NEW ORLEANS (AP) — In perhaps the strongest evidence yet of an attempted cover-up in the deadly 2019 arrest of Ronald Greene, the ranking Louisiana State Police officer at the scene falsely told internal investigators that the Black man was still a threat to flee after he was shackled, and he denied the existence of his own body camera video for nearly two years until it emerged just last month.
New state police documents obtained by The Associated Press show numerous inconsistencies between Lt. John Clary’s statements to detectives and the body camera footage he denied having. They add to growing signs of obfuscation in Greene’s death, which the white troopers initially blamed on a car crash at the end of a high-speed chase and is now the subject of a federal civil rights investigation.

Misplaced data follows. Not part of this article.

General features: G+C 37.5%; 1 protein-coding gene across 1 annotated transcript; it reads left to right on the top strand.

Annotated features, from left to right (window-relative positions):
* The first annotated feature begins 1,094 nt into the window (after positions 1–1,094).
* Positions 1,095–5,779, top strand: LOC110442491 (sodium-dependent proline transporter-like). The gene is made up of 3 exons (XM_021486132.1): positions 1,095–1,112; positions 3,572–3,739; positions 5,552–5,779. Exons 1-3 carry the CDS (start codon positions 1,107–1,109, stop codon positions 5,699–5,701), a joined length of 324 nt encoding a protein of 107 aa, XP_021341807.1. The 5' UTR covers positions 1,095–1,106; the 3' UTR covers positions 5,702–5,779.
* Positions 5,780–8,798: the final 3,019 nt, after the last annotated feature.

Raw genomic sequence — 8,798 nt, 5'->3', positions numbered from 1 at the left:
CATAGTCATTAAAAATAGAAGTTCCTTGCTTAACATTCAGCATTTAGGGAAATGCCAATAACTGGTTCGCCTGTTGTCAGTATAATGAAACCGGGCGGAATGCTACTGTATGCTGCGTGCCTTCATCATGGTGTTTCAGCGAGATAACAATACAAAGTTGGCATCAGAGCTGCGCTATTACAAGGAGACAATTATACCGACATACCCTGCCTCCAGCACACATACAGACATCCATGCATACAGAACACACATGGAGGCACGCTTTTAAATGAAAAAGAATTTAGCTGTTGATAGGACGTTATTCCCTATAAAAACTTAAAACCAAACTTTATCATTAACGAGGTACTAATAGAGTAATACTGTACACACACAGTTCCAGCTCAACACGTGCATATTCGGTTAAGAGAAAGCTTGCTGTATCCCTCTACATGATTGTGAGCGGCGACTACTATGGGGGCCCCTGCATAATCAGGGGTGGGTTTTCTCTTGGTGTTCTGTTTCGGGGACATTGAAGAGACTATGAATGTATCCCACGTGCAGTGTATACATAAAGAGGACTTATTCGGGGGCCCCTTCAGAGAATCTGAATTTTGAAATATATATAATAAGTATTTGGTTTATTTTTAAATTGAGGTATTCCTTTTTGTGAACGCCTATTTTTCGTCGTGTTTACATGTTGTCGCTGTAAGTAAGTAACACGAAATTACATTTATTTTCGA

The highly secretive case has drawn national attention since last week when the AP began publishing graphic body camera videos that showed troopers repeatedly jolting Greene with stun guns, putting him in a chokehold, punching him and dragging him by his ankle shackles. And like George Floyd’s death a year ago, it once again highlighted the importance of video as key evidence in police misconduct cases.
“Video doesn’t lie, and the best way to protect the integrity of law enforcement agencies is with body camera footage,” said Rafael Goyeneche, a former prosecutor who is president of the Metropolitan Crime Commission, a New Orleans-based watchdog group.
But Clary, the highest-ranking officer among at least six state troopers at the scene of Greene’s May 10, 2019, arrest, told investigators later that day that he had no body camera footage of the incident — a statement proven to be untrue when his 30-minute body camera video of the arrest emerged last month. read more..